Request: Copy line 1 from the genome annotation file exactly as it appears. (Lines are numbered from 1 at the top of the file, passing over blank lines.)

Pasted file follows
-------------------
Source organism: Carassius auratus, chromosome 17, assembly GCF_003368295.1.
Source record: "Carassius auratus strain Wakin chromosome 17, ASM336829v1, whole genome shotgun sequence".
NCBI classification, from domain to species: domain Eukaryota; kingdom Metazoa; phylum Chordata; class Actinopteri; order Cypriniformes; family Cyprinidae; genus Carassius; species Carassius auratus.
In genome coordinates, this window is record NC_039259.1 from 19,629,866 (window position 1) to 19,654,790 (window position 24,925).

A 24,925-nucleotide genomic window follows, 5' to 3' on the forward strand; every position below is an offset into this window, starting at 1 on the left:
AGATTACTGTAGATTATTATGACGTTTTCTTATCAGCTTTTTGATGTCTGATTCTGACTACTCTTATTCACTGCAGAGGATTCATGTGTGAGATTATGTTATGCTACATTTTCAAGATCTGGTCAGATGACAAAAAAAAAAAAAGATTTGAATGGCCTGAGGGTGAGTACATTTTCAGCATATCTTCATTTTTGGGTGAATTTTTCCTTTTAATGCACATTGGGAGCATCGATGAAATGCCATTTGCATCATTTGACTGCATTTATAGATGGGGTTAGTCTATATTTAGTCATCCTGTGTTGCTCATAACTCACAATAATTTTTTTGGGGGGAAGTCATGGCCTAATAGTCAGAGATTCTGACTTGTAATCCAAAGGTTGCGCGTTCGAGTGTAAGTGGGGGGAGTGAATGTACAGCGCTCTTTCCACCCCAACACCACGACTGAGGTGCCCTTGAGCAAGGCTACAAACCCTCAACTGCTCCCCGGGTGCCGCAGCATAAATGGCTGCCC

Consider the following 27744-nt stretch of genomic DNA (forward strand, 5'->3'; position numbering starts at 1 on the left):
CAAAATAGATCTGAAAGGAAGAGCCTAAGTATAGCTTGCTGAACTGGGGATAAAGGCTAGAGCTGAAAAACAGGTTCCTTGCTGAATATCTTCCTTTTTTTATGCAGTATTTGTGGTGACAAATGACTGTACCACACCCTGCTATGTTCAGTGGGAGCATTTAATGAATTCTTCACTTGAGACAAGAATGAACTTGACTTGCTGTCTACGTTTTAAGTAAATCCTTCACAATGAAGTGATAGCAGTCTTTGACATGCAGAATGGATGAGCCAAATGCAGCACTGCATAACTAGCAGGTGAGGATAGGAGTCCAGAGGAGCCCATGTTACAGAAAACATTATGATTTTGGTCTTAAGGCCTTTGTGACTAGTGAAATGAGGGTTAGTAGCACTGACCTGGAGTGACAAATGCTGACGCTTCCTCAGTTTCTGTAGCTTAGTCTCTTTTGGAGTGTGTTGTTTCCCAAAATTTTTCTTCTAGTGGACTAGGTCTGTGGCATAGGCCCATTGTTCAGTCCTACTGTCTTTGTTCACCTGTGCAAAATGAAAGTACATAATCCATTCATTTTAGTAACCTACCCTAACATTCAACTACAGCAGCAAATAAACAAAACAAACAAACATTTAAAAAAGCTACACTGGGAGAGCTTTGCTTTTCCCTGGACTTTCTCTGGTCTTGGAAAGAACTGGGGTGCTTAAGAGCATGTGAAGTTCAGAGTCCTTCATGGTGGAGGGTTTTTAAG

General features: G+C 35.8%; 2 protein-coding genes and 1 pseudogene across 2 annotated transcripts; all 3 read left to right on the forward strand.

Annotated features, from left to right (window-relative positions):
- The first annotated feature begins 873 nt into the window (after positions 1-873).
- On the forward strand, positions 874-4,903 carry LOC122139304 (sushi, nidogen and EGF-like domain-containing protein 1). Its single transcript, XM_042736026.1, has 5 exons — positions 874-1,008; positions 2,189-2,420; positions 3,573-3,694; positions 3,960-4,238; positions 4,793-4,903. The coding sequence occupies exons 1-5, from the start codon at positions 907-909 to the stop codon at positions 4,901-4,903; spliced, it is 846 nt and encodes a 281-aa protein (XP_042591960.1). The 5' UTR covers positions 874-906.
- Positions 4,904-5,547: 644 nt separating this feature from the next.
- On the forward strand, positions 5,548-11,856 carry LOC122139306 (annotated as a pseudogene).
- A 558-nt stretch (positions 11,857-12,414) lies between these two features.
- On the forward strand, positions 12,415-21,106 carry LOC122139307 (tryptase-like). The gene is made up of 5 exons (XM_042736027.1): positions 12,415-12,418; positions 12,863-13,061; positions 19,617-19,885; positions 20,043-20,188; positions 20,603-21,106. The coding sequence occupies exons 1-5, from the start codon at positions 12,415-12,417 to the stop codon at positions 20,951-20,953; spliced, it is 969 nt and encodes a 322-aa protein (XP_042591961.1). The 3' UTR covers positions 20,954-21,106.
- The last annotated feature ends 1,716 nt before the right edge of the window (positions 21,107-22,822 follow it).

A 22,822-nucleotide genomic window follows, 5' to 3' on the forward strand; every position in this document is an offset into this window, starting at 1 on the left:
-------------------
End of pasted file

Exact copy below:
Source organism: Carassius auratus, chromosome 17, assembly GCF_003368295.1.